Q: Is C++ a superset of C? What are the differences between C and C++? Can I use a C++ compiler to compile C code?
A: C++ was derived from C, and is largely based on it, but there are some legal C constructs which are not legal C++. Conversely, ANSI C inherited several features from C++, including prototypes and const, so neither language is really a subset or superset of the other; the two also define the meaning of some common constructs differently.
The most important feature of C++ not found in C is of course the extended structure known as a class which along with operator overloading makes object-oriented programming convenient. There are several other differences and new features: variables may be declared anywhere in a block; const variables may be true compile-time constants; structure tags are implicitly typedeffed; an & in a parameter declaration requests pass by reference; and the new and delete operators, along with per-object constructors and destructors, simplify dynamic data structure management. There are a host of mechanisms tied up with classes and object-oriented programming: inheritance, friends, virtual functions, templates, etc. (This list of C++ features is not intended to be complete; C++ programmers will notice many omissions.)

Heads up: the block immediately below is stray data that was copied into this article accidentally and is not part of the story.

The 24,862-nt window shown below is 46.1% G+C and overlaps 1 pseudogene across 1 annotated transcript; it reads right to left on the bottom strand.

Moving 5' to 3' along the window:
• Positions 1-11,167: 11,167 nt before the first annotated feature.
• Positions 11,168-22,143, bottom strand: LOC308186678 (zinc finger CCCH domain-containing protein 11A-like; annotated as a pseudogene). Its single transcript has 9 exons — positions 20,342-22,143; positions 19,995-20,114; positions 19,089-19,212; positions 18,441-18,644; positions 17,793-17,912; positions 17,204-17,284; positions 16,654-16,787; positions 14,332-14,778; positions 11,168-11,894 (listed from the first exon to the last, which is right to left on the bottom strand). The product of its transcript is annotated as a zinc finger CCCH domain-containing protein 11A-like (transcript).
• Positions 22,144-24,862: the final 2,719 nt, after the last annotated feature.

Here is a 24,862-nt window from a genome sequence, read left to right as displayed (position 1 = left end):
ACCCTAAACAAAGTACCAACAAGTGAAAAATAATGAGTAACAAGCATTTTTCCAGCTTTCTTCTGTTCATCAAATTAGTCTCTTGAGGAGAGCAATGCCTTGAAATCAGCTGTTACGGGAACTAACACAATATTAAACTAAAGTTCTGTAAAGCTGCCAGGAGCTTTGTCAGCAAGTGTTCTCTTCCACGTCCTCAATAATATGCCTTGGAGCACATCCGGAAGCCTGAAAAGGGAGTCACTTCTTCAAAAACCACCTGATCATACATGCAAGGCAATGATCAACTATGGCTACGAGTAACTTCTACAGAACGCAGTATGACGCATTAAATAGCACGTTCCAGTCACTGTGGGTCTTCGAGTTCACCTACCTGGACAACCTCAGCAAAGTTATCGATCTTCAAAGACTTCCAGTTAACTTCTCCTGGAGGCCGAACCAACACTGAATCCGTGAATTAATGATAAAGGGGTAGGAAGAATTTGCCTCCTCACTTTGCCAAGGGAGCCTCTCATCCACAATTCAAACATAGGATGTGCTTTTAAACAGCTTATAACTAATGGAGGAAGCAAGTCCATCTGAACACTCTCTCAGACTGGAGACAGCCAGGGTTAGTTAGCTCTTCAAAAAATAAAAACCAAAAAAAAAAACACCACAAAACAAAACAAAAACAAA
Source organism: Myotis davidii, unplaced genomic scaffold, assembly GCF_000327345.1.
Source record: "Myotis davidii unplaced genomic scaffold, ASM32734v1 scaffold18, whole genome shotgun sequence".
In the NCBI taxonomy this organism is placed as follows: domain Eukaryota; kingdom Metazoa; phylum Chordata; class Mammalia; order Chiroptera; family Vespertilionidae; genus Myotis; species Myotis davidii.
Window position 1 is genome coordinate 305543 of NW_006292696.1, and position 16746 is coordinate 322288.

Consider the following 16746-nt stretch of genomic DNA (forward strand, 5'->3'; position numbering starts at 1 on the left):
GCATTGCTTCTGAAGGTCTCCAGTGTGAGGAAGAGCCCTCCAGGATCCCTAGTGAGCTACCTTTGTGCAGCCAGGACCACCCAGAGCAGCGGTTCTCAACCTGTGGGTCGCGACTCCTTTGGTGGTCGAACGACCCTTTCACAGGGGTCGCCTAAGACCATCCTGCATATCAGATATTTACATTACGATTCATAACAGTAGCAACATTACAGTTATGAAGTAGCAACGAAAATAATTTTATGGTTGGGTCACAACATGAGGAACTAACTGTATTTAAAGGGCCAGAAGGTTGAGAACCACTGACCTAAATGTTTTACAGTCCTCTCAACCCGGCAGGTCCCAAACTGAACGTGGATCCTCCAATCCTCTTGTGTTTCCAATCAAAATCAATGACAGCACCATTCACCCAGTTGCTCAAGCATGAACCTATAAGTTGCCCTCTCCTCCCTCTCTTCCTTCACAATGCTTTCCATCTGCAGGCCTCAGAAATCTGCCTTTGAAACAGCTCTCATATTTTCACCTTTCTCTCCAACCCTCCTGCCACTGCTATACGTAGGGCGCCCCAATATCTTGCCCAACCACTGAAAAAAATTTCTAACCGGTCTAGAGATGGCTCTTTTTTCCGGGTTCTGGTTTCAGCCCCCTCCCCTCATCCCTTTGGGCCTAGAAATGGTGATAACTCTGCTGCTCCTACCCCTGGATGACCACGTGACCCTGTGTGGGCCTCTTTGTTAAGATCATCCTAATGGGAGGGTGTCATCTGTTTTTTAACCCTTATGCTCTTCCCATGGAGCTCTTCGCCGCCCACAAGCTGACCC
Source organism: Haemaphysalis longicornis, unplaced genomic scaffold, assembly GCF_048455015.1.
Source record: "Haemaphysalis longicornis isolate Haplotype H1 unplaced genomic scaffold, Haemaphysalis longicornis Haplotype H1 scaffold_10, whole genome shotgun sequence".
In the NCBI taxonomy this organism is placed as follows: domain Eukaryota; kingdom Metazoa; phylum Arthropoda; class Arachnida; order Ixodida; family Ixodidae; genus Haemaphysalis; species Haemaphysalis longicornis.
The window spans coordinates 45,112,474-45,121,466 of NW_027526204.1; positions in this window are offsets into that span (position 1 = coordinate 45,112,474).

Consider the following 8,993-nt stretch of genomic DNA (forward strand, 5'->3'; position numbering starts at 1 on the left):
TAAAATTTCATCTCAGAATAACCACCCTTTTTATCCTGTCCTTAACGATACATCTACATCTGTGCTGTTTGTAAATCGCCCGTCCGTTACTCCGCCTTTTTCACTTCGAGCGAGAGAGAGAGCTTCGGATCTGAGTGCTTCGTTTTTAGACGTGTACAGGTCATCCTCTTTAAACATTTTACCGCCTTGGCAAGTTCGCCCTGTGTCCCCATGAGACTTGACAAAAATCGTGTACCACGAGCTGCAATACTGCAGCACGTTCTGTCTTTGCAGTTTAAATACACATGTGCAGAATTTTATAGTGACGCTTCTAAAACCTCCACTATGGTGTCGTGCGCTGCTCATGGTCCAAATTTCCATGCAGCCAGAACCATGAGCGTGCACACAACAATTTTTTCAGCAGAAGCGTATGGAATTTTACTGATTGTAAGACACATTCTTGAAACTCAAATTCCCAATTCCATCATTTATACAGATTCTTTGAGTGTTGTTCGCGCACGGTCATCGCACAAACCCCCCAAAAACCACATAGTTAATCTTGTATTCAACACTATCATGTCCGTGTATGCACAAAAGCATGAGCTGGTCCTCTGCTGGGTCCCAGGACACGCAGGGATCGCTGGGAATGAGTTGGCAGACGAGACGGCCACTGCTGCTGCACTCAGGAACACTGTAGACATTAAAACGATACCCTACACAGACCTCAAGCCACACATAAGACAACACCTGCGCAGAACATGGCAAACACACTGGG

Some features of C which keep it from being a strict subset of C++ (that is, which keep C programs from necessarily being acceptable to C++ compilers) are that main may be called recursively, character constants are of type int, prototypes are not required, and void * implicitly converts to other pointer types. Also, every keyword in C++ which is not a keyword in C is available in C as an identifier; C programs which use words like class and friend as ordinary identifiers will be rejected by C++ compilers.
In spite of the differences, many C programs will compile correctly in a C++ environment, and many recent compilers offer both C and C++ compilation modes. (But it's usually a bad idea to compile straight C code as if it were C++; the languages are different enough that you'll generally get poor results.)
See also questions 8.9 and 20.20.
Bjarne Stroustrup's answer on the subset/superset question
an article by Richard Stamp listing some differences
an article by ``Noone Really'' listing some more
H&S p. xviii, Sec. 1.1.5 p. 6, Sec. 2.8 pp. 36-7, Sec. 4.9 pp. 104-107